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OMD and AOL turn the focus on India’s ‘Supermoms’

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OMD and AOL turn the focus on India’s ‘Supermoms’

Given the pace at which the world is moving, the new trend in superpowers may just be the ability to create time. At least that’s what the ‘Supermoms’ are doing. According to a new study by global communications agency OMD and AOL’s advertising business Platform-A, moms have become champion multi-taskers, who are using mobile phones, the Internet and other media to help them pack 27 hours worth of activities into 16 hours of waking time each day – including almost eight hours spent with media.

The study, called ‘Living La Vida Rapida: Today’s Parents Living a Double Life at Double Time’, explores the lifestyle and media preferences of online moms, a special demographic that has been identified by OMD and AOL as a key consumer group. India is an intrinsic part of this study. The key areas researched include their involvement with media, their personal values, family dynamics, purchase habits and advertising preferences.

“With the Internet penetration rate growing rapidly in Asia, these Internet-savvy moms are not only today’s marketing target, they also represent urban and future moms,” said Jasmine Sohrabji, MD, OMD India. She added, “Thus, the learnings of this study are believed to be indicative of future trends, and advertisers and marketers can leverage on the insights uncovered about moms to communicate with them more effectively.”

Key findings

The survey of more than 7,000 moms around the world, including 500 mothers from India, finds that the average global online mom has become a master multi-tasker, conducting a combined 27 hours worth of activities in a single day – including work, family, Internet, chores, eating, shopping, and so on.

Indian moms spend almost eight hours a day using media, including 5.4 hours spent on the Internet, television and mobile phones, and two hours each day spent with newspapers, magazines and radio.

Moms rely on the Internet for task-oriented parenting. Parenting is the No. 1 online activity cited by moms, ahead of search, e-mail and news. More than half (56 per cent) said they preferred the Internet for getting parenting information and advice, while 46 per cent said they preferred the Internet for helping their children learn. Moms also rely heavily on the Internet for a variety of other tasks, such as getting information (over 60 per cent) on shopping, work-related or general.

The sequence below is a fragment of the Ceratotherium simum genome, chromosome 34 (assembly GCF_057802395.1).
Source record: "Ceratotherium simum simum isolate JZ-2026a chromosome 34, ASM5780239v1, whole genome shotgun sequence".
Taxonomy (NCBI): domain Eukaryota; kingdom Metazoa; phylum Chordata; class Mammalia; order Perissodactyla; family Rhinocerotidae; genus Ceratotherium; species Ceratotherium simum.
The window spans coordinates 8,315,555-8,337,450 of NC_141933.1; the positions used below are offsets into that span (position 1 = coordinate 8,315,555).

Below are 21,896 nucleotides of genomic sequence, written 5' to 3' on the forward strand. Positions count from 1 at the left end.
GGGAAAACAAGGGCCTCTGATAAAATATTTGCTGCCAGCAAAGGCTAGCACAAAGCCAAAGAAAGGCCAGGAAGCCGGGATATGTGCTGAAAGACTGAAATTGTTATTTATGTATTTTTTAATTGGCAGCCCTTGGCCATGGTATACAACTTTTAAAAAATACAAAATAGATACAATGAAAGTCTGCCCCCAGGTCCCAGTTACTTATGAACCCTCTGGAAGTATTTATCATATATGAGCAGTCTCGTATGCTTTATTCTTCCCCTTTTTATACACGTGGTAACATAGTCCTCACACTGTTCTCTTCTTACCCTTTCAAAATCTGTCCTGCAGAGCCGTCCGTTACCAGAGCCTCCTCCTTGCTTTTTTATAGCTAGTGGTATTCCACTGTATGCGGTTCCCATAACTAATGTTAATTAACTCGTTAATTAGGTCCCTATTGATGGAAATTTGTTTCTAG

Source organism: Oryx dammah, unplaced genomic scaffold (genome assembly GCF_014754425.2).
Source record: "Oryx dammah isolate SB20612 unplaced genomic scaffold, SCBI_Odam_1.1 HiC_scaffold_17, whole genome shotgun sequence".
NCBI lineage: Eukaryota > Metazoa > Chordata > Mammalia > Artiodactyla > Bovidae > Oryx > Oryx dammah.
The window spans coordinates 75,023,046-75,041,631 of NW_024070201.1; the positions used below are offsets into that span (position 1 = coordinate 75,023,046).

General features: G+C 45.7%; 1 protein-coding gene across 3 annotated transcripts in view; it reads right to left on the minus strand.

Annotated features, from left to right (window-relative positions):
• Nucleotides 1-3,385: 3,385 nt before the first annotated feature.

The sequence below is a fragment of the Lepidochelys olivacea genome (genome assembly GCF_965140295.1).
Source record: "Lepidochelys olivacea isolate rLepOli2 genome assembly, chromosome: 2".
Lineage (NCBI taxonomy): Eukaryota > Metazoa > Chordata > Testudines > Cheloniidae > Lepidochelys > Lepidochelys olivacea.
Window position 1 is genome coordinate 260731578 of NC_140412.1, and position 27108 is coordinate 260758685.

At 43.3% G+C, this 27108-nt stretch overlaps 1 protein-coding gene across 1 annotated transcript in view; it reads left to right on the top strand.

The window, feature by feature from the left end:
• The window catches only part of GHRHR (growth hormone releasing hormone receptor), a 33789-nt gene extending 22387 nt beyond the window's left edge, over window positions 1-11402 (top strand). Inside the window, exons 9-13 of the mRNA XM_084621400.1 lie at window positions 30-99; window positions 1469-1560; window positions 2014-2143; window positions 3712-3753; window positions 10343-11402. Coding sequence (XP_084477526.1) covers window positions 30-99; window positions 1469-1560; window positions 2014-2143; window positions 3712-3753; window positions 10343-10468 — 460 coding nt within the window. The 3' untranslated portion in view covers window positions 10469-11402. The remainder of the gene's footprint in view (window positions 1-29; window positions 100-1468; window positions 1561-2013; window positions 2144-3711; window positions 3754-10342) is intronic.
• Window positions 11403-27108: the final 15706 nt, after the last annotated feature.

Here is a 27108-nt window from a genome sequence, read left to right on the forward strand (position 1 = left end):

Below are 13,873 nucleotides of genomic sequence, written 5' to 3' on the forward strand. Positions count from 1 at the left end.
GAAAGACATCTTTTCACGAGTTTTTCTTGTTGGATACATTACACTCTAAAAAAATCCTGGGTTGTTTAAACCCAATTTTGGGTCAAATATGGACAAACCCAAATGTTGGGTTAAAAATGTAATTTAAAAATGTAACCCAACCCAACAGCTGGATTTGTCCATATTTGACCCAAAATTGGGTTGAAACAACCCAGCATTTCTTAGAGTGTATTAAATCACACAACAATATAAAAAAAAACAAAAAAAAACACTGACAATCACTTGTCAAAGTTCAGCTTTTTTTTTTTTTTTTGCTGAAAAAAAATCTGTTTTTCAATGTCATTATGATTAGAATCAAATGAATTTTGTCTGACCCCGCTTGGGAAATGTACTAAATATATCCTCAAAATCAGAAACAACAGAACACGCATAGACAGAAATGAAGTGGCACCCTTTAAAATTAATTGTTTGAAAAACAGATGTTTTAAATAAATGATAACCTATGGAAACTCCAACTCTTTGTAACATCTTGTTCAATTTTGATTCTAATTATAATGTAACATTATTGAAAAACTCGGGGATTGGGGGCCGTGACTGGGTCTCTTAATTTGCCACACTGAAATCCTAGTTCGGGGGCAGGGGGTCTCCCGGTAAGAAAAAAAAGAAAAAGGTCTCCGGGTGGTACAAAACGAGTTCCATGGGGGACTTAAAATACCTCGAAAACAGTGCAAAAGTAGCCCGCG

From the study, it was found that Asian moms are a hardworking lot, with 55 per cent of Chinese moms working full-time, followed by 48 per cent in Australia and 42 per cent in India. Further, in India, out of a total of 70 per cent employed, 30 per cent are self-employed or in part time jobs. Indian moms also have the necessary support system in place to incentivise them to return to the work force with more than half (58 per cent) having another adult living in the house beside the husband to help in child care.

Indian moms view their careers as an important part of their lives, with 61 per cent working moms looking for a career and not just a job. When it comes to personal time, Indian moms spend an average of just 1.5 hours of that 27-hour day on themselves.

“Due to their hectic lives, ‘me’ time for moms in Asia is limited and hence, very precious. As a result, the time may not be available to them in blocks and they will be very selective about how they spend it,” Sohrabji said, adding, “However, marketers, who provide moms with their information in easily accessible formats and create environments where they can interact at their convenience, will stand a high chance of getting the intended messages through to them.”

In 2008, OMD and Platform-A partnered with Ipsos to conduct qualitative and quantitative research with online moms around the world. More than 7,000 moms aged 18+ with home Internet access in 13 countries throughout the Americas, Europe and Asia-Pacific were surveyed about their personal values, family dynamics, purchase habits and advertising preferences in order to gain insight into the reality of being a parent in today’s world, the role of media in parenting, and how that differs around the world.


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